We see this equity market check-back as reasonable, and – from a market conditions perspective - healthy, especially given the stretched level of valuations and overbought conditions that exist(ed) in many equity markets. Going into this recent period of weakness, the risk of disappointment for equities was already very high. The S&P 500 had risen 17% from early October to Feb. 19 (the day of Apple’s negative guidance announcement and the near-term peak for equities) which is an annualized move of 51%!). The S&P 500 sat more than 11% above its 200-day moving average (dma) – the highest level in two years, and corrections back down to the 200 dma are common. The current correction (as at the close on Feb. 25) for the S&P500 is more than 7.6%. Keep in mind that corrections of 10% or more (peak to trough) are not an extraordinary or unusual move for stocks, especially given how hard stocks have run. Consider that the S&P 500 hasn’t witnessed a 10% pullback since the ‘near-bear’ market of late 2018.
The view on fixed-income
Bond markets, as expected, are benefiting from the risk-off trade and helping to stabilize the equity market volatility within portfolios. So, if you have a well-diversified portfolio with fixed-income investments that align with your investing time-horizon and/or risk tolerance…you’re likely feeling much better about things than headlines would suggest. GLC’s fixed income portfolios and balanced fund positions in fixed income are delivering an important positive performance offset to equity market weakness.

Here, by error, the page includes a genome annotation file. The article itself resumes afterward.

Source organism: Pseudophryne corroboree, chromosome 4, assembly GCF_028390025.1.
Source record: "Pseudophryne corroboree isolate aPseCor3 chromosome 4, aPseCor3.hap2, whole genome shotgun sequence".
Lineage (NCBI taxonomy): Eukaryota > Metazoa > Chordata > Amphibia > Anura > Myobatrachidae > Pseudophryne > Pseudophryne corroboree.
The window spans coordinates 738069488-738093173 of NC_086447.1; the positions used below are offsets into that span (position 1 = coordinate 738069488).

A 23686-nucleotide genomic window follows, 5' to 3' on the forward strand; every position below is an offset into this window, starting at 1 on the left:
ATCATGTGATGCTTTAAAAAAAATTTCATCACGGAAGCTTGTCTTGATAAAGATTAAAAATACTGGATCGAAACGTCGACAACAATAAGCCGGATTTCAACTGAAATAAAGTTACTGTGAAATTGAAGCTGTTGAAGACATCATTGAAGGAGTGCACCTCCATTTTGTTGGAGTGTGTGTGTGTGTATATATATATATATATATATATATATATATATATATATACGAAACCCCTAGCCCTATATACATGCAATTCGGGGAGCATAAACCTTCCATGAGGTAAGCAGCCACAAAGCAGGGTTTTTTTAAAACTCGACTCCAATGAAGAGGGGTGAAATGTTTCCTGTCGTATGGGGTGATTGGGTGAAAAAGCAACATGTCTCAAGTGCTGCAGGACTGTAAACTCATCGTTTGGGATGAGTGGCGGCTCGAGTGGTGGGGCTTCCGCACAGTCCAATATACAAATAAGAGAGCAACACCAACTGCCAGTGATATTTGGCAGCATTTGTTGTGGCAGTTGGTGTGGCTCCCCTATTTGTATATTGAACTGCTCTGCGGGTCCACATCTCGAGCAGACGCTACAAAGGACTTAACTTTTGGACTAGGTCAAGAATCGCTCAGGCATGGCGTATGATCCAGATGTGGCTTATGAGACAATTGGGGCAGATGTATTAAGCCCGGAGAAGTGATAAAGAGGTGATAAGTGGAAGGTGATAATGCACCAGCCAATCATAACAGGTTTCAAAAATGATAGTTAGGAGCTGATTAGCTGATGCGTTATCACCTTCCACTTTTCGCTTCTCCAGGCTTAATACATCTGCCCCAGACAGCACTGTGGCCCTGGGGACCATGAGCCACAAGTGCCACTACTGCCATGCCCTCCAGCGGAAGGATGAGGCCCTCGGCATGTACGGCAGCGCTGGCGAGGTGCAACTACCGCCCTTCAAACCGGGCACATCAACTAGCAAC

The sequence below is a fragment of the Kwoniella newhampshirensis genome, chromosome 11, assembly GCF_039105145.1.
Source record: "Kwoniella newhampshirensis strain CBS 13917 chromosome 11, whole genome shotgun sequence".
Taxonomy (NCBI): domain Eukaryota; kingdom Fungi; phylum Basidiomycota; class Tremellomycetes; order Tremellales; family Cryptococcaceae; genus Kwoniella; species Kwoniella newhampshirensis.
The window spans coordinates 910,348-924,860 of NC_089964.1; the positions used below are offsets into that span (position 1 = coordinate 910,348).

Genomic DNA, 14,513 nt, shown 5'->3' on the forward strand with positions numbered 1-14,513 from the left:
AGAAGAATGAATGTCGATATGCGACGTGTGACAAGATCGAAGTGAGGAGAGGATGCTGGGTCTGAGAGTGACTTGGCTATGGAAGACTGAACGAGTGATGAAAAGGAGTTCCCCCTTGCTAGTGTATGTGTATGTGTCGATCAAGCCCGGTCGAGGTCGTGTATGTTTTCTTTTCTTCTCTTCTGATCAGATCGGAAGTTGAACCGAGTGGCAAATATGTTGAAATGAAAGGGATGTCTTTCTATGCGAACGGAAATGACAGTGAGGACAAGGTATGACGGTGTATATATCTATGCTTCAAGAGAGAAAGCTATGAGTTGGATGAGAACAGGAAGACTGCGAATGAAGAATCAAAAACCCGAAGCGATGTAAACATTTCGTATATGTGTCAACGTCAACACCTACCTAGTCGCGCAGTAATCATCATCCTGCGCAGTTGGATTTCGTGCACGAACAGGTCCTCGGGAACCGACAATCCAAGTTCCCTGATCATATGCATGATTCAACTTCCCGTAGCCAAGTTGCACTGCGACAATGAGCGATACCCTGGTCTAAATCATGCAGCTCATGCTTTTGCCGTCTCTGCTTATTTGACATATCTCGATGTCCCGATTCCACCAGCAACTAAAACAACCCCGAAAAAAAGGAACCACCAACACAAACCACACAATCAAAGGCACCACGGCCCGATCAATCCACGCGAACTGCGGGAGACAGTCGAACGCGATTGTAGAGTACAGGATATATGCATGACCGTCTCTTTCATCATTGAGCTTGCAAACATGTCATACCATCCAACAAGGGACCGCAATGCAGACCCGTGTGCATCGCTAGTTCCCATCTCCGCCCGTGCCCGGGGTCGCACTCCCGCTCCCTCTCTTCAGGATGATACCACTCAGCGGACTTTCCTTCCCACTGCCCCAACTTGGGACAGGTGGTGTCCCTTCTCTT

Bond yields have moved sharply lower - U.S. 10 and 30-year yields have hit record lows, while Canadian yields are holding in better. This reflects not only a flight to safety, but also a reaction to the dovish response from global central banks (seventeen central banks have cut interest rates in 2020, and those that haven’t have signalled a willingness to do so should they deem it necessary given the situation). With yield curves globally already relatively flat, it hasn’t taken much in the way of downward moves in yields for portions of the yield curve to invert, especially in the U.S. These moves are eliciting the calls of recession signals – something the media loves to highlight. We certainly pay attention to the yield curve, but we also consider the distorting impact of central bank actions and quantitative easing. We are not saying the yield curve has lost all utility in signaling economic conditions, but to ignore that we live in unprecedented times, especially when it comes to the bond market, is too naïve an approach. As active fixed income managers, we incorporate all relevant factors, and as a result, we don’t see an imminent recession in the near term (for more see our 2019 Insight on the inverted yield curve).
What GLC’s portfolio managers are doing?
The benefits of active management are most often realized during periods of market volatility. As an added value, this corresponds precisely with when investors, if left to their own devises, are most likely to make emotional decisions/mistakes that could derail their long-term investment plans.
At GLC, we adopted a slight defensive position in the fall of 2019, largely predicated on concerns over equity valuations. The coronavirus wasn’t on anyone’s radar until early 2020, but our slight defensive position does afford us the liberty to assess the unfolding events from a position of strength. In addition, the healthy reaction of the markets (penalizing the most over-valued of assets) has played into our thesis and may reveal buying opportunities for high quality holdings at more reasonable valuations. GLC’s portfolio managers are watching events closely and seeing this as an opportunity to add value and contribute to strong long-term investment performance.
All of GLC’s portfolio managers, including our Global Multi-Asset Strategy team (which oversees the balanced and asset allocation funds), are watching closely – not just for emerging risks, but with a longer-term perspective on emerging tactical opportunities.